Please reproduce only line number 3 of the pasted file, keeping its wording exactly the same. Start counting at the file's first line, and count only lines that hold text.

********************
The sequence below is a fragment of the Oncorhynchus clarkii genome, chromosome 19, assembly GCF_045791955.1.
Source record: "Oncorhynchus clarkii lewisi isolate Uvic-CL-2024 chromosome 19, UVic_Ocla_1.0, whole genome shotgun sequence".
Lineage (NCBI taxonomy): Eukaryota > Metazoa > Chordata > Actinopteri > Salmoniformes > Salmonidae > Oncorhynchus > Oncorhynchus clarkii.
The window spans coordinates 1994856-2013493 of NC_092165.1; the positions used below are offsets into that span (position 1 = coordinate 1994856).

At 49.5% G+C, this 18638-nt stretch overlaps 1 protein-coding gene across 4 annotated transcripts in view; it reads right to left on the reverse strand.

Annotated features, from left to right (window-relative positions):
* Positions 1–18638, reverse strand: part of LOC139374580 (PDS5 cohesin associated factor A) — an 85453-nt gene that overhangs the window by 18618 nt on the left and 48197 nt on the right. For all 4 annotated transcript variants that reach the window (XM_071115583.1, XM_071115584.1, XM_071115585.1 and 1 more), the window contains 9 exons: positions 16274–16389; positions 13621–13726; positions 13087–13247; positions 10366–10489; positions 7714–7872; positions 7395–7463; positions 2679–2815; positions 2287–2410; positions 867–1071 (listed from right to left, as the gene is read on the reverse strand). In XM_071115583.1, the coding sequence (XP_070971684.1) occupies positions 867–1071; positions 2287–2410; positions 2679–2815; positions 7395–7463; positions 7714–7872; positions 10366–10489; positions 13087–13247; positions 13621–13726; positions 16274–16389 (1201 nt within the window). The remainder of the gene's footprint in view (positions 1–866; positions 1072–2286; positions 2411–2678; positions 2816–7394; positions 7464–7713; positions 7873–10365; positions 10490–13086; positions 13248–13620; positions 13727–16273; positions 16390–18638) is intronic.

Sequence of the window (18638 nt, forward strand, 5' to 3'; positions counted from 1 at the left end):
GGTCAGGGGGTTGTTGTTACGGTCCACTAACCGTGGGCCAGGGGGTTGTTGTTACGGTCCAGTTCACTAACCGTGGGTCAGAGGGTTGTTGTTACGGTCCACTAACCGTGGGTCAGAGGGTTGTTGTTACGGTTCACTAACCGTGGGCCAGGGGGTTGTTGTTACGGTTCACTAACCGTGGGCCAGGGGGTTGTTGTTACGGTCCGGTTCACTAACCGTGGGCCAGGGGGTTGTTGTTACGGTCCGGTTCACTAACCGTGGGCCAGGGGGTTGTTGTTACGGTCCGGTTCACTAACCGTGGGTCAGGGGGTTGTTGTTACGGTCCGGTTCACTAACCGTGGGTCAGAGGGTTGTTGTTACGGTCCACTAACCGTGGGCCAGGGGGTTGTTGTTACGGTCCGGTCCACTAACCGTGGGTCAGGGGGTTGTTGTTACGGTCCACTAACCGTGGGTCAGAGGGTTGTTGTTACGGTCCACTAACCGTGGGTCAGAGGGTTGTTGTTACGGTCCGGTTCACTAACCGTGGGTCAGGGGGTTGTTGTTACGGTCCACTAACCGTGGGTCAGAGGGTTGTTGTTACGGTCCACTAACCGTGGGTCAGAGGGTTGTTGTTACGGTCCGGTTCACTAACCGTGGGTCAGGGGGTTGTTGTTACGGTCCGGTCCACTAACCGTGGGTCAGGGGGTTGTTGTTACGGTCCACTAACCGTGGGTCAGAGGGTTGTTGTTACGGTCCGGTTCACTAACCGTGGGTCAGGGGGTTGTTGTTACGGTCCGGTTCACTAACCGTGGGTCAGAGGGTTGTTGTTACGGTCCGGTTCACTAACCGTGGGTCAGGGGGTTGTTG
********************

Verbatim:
Lineage (NCBI taxonomy): Eukaryota > Metazoa > Chordata > Actinopteri > Salmoniformes > Salmonidae > Oncorhynchus > Oncorhynchus clarkii.